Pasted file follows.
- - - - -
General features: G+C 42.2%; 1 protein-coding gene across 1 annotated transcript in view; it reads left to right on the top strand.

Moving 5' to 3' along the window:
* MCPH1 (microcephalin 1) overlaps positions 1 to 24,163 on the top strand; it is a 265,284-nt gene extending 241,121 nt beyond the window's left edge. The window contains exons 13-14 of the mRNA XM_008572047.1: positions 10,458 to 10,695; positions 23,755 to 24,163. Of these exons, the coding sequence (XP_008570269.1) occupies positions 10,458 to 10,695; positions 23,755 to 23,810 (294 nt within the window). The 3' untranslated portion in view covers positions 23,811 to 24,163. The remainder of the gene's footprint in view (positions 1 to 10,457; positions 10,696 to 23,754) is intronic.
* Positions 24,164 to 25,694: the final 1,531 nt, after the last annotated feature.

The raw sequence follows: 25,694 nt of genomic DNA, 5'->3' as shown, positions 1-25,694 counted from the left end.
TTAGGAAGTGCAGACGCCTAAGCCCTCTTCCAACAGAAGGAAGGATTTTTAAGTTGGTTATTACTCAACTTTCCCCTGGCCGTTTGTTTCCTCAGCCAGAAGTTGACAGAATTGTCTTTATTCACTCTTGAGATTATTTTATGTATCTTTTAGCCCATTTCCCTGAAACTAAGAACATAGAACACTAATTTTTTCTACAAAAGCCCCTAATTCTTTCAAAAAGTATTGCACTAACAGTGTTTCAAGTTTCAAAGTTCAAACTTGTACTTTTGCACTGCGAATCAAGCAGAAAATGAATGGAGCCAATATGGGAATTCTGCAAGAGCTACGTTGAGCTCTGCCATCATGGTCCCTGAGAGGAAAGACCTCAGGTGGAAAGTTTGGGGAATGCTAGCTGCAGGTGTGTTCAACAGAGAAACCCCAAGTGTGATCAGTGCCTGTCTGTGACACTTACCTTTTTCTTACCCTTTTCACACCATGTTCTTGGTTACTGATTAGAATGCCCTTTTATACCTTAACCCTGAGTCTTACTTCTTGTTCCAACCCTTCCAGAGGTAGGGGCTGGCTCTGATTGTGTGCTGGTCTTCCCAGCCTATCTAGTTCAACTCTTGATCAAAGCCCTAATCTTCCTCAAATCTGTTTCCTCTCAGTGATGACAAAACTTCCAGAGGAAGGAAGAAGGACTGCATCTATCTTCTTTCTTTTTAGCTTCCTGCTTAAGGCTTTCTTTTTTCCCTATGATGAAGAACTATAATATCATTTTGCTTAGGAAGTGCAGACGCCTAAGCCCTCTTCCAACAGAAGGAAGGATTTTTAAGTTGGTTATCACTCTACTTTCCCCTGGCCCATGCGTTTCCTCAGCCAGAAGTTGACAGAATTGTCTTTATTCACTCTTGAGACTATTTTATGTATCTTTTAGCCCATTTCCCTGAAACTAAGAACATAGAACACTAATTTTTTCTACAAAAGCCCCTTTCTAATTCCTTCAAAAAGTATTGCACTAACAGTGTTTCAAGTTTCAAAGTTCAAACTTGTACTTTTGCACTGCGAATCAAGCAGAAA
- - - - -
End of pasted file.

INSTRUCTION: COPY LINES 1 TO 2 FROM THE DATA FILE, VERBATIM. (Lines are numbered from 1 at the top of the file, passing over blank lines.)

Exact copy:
General features: G+C 42.2%; 1 protein-coding gene across 1 annotated transcript in view; it reads left to right on the top strand.

Moving 5' to 3' along the window: